Kutztown Area High School
|Kutztown Area High School|
|50 Trexler Avenue
Kutztown, Pennsylvania, (Berks County) 19530
|School district||Kutztown Area School District|
|Superintendent||Dr. George F. Fiore|
|Principal||Barry Flicker and Edward Myers|
|Enrollment||451 (2014–2015 school year)|
|Average class size||Approx. 115 per graduating year|
|Color(s)||Navy blue and White
|Slogan||Learning to create the world of the future|
|Athletics||Approx. 25 Varsity sports|
|Rival||Brandywine Heights High School
Fleetwood Area High School
Kutztown Area High School is a small rural high school and is the only high school of the Kutztown Area School District, located at 50 Trexler Avenue in Kutztown, Pennsylvania, USA. Kutztown is sandwiched between Allentown and Reading in the heart of Pennsylvania Dutch Country. It was built in 1961, with an annex added in 1974. The school also underwent major renovations in 2016. The school supplies laptops to every student as part of the "one-to-one laptop initiative" where students receive an Apple MacBook Air (11-inch, Early 2015). The school has numerous sports teams and clubs/activities in which they rival Berks County schools: Fleetwood and Brandywine.
Kutztown High School offers many non-traditional education paths such as (BCTC), Internships and Independent studies. The school offers internship opportunities with many local companies such as East Penn Manufacturing or Energy Products Inc. The school also offers many musical, academic, and athletic after-school activities. The school is also infamous for a notorious group of thirteen students who violated its technology code of conduct and were subjected to external disciplinary action.
The Kutztown 13
In October 2004, the school distributed Apple iBook laptops to all students, as part of the "One-to-One" program to facilitate school work. Each computer was installed with safety instruments. Access to the safety and monitor settings was available via the use of an administrator password.
The school administrators initially set the administrator password on all laptops to "50Trexler", presumably in reference to the street address of the school. Multiple media reports indicated that the password was "taped onto the back of each computer" when they were initially handed out. What was actually on the back was a permanently affixed label with the school’s address, (including 50 Trexler Ave) although the Kutztown Area High School Administration did realize that the password should have been less obvious. A student or students found out the password, and eventually 200 to 300 students had knowledge of the password.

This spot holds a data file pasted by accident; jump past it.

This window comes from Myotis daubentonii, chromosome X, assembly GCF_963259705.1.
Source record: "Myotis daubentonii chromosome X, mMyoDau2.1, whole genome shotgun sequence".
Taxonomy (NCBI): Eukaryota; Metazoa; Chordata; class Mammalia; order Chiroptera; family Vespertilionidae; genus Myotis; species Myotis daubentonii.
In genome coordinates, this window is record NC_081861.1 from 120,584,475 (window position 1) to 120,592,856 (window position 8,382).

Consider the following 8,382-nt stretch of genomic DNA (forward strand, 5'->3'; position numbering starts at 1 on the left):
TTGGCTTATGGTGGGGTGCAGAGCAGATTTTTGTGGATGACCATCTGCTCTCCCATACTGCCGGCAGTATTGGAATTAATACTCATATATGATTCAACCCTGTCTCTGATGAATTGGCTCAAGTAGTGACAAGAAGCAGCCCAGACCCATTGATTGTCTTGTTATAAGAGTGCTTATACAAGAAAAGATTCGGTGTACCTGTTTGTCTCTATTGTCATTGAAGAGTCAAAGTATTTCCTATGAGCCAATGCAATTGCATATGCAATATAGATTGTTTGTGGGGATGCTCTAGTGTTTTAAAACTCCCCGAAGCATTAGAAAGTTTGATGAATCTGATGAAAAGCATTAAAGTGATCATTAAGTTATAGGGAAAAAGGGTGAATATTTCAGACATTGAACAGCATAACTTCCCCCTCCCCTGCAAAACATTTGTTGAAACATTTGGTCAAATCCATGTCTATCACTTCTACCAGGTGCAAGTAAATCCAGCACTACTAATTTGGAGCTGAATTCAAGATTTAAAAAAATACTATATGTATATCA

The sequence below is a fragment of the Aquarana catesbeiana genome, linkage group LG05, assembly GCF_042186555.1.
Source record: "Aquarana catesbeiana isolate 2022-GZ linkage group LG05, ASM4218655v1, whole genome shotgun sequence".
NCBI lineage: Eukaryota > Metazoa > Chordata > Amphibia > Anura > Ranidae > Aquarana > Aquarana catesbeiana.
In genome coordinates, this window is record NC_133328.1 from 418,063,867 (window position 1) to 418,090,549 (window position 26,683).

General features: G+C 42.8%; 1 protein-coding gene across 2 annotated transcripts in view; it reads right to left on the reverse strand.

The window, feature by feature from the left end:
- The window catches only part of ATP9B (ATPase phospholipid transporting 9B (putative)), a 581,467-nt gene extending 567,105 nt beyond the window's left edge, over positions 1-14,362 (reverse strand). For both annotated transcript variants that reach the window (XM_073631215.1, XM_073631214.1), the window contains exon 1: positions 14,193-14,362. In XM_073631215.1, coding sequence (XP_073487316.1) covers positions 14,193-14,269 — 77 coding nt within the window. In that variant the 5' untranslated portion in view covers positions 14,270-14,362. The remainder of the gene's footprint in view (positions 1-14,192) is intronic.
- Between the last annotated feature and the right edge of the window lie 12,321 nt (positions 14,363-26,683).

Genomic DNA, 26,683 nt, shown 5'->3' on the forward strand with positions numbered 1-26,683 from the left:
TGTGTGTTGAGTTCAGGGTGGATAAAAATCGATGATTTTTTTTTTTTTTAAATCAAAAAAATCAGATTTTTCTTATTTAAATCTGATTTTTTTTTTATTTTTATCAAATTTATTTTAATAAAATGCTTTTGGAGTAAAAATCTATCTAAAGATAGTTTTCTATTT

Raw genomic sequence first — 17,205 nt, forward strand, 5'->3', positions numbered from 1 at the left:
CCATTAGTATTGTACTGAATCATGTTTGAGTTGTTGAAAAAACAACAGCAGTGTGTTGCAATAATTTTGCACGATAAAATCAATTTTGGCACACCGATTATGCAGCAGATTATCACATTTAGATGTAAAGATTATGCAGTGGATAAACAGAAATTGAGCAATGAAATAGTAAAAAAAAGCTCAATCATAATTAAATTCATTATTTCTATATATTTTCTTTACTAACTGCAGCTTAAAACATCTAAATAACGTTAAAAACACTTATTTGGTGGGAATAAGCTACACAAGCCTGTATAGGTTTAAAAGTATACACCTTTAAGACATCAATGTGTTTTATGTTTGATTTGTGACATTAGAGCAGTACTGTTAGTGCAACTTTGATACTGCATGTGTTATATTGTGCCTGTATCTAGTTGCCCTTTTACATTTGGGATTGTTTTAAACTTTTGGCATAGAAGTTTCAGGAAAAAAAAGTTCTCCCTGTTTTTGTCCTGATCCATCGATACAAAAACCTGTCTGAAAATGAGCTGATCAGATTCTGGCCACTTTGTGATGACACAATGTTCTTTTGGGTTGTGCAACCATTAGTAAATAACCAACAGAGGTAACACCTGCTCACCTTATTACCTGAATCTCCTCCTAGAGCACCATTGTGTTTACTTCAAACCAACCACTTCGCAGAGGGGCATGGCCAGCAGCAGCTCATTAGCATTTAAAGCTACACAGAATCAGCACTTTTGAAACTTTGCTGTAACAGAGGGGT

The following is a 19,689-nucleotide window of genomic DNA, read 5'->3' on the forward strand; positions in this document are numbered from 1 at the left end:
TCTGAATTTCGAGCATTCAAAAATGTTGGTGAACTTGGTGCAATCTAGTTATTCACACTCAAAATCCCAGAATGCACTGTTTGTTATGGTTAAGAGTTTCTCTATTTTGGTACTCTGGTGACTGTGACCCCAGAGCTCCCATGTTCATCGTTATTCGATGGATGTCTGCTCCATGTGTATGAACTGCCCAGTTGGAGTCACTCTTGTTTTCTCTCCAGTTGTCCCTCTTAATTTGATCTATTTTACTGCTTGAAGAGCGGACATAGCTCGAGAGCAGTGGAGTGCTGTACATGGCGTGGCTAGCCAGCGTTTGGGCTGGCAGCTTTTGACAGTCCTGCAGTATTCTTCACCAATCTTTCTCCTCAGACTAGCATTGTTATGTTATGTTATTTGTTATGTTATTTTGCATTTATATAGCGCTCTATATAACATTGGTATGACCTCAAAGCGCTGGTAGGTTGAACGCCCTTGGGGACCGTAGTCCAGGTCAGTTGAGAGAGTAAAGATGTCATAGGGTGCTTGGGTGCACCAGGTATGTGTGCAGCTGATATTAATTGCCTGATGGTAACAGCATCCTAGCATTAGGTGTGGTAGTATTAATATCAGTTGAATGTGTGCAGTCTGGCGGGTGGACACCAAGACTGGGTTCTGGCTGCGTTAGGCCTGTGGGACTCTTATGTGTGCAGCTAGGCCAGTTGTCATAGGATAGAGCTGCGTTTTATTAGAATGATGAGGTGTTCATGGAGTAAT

These students were then able to bypass the school's security system to access chat software, freely view web pages previously blocked by school policy, install file sharing applications, video games, and other unauthorized software, and reverse the installed monitoring software to spy on other students and faculty. The school repeatedly disciplined students for these offenses, from detentions and leading to suspensions for repeated policy violations. With each disciplinary action given, the school claimed that parents were notified.
On May 2, 2005, school administrators contacted the Kutztown Borough Police Department with a request to investigate, and possibly prosecute, 13 students for violating the school's Acceptable Use Policy after they repeatedly modified their laptops. The parents of the students were not notified of this criminal investigation because the school was afraid the parents would not be pleased that pictures were being taken of the students, through the computers, at home. Much of the information released to the media was from the uncle of one of the 13 students and based on comments by the students. Pennsylvania law prohibits a school from discussing discipline cases, as such a high degree of one-sidedness exists on what actually prompted the school to take the action it took,
On May 31, 2005 the police notified the parents of 13 students that their children were being charged under Pennsylvania crimes code section 7615 for Computer trespass, a 3rd degree felony according to Pennsylvania law.
In late August 2005, the Berks County juvenile probation office offered to drop all charges in exchange for 15 hours of community service, a letter of apology, a class on personal responsibility and a limited probation period. One student did not accept these conditions. He was later emancipated of all charges.
In October 2015, a 12 million dollar renovation of the school was started that improved the school's oldest parts from 1961. It completely updated the gym locker rooms, Expanded the science rooms, Added two new science rooms, Added security features such as card access and self-closing emergency doors along with an overhaul of the A/C system. The renovations were finished by 2017, but then it was decided to update the athletic facilities to match the school with a new stadium. Construction on the stadium is planned to be finished by the end of 2017.
- "About Us / About KHS". www.kasd.org. Retrieved 2017-01-25.
- "Archived copy". Archived from the original on August 12, 2005. Retrieved August 10, 2005.
- "Archived copy". Archived from the original on September 7, 2005. Retrieved August 10, 2005.
- Rubinkam, Michael. (2005-08-28) 'Kutztown 13' hackers quietly offered deal. Usatoday.Com. Retrieved on 2016-06-03.
- http://www.berksmontnews.com/article/BM/20160828/NEWS/160829936. Retrieved June 14, 2017. Missing or empty
- Official Kutztown High School website
- Official Kuztown Area School District website
- School press release: Laptop – Policy Violations
- CNN article on Kutztown 13